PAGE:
Marijuana and Cannabis News
Colorado Supreme Court courtroom.
A group of Colorado activists have filed a request with the Colorado Supreme Court to consider the rights of patients when they review -- once-and-for-all -- whether or not medical marijuana patients have a right to use cannabis and whether or not the federal controlled substances act supersedes state medical marijuana laws.
It's a complicated matter that has arisen several times, though most recently it stems from the 2012 drug-test-failure firing of a paraplegic DISH Network employee who was licensed by the state of Colorado to use medical cannabis.
Maryland Gov. Martin O'Malley has given his final approval to a legislative bill that decriminalizes the possession of up to ten grams of pot in his state, putting the offense on the same level as a traffic infraction.
"The marijuana decriminalization bill will make it easier for law enforcement to focus on higher priority crimes & drive down violence in MD," the governor tweeted after signing the bill.
Denver city officials expect organizers of this weekend's 4/20 event at Denver's Civic Center Park to actively discourage public pot smoking -- an activity that's illegal under Colorado law. However, liquor will be sold and can be consumed at the McNichols Building on the Civic Center complex during the festival. Among those who sees this situation as contradictory is Miguel Lopez, the 4/20 weekend's organizer who applied for the right to sell beer in the first place.
According to Lopez, the beer-sale request was submitted to Denver Arts & Venues, the city department that oversees the McNichols Building -- and it has been approved.
Free Jeff Mizanskey.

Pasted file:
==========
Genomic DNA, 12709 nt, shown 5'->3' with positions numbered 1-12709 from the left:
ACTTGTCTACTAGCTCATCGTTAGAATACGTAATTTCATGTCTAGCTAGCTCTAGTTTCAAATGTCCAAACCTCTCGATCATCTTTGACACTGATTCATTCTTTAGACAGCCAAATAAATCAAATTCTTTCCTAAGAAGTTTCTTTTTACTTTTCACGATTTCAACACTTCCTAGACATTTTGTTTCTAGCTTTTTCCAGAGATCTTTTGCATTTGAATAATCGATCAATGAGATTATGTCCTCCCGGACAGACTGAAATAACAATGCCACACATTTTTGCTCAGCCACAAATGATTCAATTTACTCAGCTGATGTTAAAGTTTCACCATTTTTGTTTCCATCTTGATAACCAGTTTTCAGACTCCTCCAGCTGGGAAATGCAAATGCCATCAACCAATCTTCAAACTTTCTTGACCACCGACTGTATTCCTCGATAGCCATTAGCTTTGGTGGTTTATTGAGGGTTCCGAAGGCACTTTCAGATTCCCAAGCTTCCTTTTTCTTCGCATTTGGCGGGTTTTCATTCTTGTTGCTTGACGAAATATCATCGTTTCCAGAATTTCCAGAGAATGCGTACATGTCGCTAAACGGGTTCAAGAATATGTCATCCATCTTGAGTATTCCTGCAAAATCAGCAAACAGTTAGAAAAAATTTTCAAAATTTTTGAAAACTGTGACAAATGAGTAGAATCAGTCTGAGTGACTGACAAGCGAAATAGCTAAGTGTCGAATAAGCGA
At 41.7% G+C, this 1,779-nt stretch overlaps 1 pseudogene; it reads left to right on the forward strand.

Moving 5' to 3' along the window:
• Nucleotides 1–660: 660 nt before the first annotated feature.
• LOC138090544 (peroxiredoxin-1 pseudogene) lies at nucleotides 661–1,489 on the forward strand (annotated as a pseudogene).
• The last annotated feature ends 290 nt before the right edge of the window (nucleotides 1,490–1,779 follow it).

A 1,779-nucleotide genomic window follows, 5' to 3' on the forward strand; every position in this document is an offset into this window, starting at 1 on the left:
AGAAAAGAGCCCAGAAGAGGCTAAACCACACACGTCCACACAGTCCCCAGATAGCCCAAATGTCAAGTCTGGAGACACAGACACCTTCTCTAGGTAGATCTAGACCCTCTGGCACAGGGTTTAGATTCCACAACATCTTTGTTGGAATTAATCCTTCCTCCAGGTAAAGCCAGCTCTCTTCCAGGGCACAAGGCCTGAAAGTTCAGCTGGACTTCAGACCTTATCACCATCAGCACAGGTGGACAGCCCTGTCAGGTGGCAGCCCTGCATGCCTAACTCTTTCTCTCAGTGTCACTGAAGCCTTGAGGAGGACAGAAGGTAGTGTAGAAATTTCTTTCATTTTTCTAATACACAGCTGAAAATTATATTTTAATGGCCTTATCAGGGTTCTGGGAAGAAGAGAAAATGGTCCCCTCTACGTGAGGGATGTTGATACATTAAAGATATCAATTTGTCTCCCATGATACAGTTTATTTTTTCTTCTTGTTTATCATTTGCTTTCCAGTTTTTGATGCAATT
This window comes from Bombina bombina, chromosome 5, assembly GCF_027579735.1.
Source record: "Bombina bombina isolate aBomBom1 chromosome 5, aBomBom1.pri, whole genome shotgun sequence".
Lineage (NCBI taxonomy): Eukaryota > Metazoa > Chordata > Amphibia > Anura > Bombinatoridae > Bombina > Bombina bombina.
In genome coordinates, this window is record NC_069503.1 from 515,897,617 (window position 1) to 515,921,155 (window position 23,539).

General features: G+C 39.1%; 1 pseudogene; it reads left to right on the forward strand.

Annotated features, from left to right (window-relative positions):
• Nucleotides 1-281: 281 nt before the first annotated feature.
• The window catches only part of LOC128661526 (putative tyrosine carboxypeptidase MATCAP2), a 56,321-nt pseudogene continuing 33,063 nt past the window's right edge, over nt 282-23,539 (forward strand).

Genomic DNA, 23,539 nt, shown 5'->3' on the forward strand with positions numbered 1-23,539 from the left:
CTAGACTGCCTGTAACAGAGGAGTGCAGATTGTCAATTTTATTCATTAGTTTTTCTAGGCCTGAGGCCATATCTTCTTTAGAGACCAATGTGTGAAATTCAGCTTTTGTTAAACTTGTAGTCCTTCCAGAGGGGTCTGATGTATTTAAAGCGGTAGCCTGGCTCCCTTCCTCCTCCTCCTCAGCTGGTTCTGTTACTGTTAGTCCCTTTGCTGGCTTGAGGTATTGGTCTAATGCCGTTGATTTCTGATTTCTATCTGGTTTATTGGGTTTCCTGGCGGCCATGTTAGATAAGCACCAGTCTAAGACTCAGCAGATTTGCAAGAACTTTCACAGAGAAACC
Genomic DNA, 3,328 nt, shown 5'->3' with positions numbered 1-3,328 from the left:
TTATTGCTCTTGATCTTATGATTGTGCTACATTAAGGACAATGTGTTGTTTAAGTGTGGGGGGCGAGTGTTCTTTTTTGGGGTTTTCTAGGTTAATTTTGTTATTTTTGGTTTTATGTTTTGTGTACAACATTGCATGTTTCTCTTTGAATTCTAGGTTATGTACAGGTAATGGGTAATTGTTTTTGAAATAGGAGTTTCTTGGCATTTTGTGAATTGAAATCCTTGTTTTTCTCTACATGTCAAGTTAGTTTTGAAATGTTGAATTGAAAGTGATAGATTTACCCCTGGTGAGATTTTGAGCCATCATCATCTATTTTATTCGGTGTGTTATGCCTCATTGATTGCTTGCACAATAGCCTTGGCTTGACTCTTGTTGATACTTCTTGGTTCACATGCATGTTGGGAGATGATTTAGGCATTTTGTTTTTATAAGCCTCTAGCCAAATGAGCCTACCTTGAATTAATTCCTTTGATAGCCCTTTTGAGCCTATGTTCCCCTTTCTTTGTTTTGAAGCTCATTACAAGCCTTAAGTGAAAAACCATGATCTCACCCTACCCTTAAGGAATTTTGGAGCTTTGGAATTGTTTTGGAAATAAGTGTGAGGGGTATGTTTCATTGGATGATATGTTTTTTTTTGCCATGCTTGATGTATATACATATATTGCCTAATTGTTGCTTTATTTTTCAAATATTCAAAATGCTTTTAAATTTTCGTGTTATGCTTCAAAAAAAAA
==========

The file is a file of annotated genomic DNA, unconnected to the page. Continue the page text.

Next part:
Efforts to release Jeff Mizanskey, the only man in Missouri serving a life without parole sentence for a nonviolent marijuana charge, are continuing this month with help from Show-Me Cannabis and Change.org.
Show-Me Cannabis has bought billboard space on I-70 near Kansas City (and near Sedalia, where Mizanskey was arrested). The billboard features a photo of Mizanskey and says: "Life without parole for a non-violent pot crime? It's time we fix our unjust cannabis laws."
A bill that would legalize marijuana for medical use has been debated and tweaked since it was first introduced late last spring. But the one thing that's held steady is popular support.
Further proof came last week when KSTP-TV released the results of polling conducted through SurveyUSA. The research firm asked 543 registered voters whether medical marijuana should be legal and found overwhelming support: 68 percent of Minnesotans said yes and 24 percent said no.
As we wrote earlier this week, some have come to blame the rise in heroin production south of the border on legalized cannabis in the United States. It's a bunk assertion, and the problem was created by an epidemic of pharmaceutical abuse... but either way, we're left with cartels producing heroin to keep up with a growing demand in the U.S.
A Washington Post article this week reported on the rise of heroin coming into the United States and mentions Mexican drug traffickers' "shrewd marketing strategy": targeting areas where prescription-drug abuse is high, including St. Louis.
Michael John Cefola had been driving for days, transporting cargo in his vehicle all the way from California. Maybe it was the lack of sleep, or maybe it was just carelessness. But Cefola couldn't keep his blue Chevy four-door from swerving in and out of the lane on a Gainesville highway. A police officer noticed this and pulled Cefola over. Turns out, the officer happened to be a member of the Gainesville-Alachua County Drug Task Force.
Also, turns out Cefola was allegedly transporting about 90 pounds of pot worth around $356,000 on the streets. Broward-Palm Beach New Times has the full story.
The senate version of a bill that would legalize marijuana for medical use in Minnesota got its first hearing Thursday, undergoing two hours of testimony and proving that the issue is not dead. Time ran out before members of the Health, Human Services and Housing Committee could vote, but they plan to resume discussion when they return from Easter/Passover break.
Want to own a marijuana shop in Washington state? You'd better have a clean record around the country first.
Washington officials say they have been granted permission by the FBI to use the FBI's national crime database for checks on marijuana store owners.
Thanks to a few bad parents who let their children get into marijuana edibles that shouldn't have been left out, Colorado lawmakers now feel the need to play parents. Under a proposed bill, any marijuana edible that resembles a commercially-available food (thing gummy bears, lozenges, and cookies) would be banned.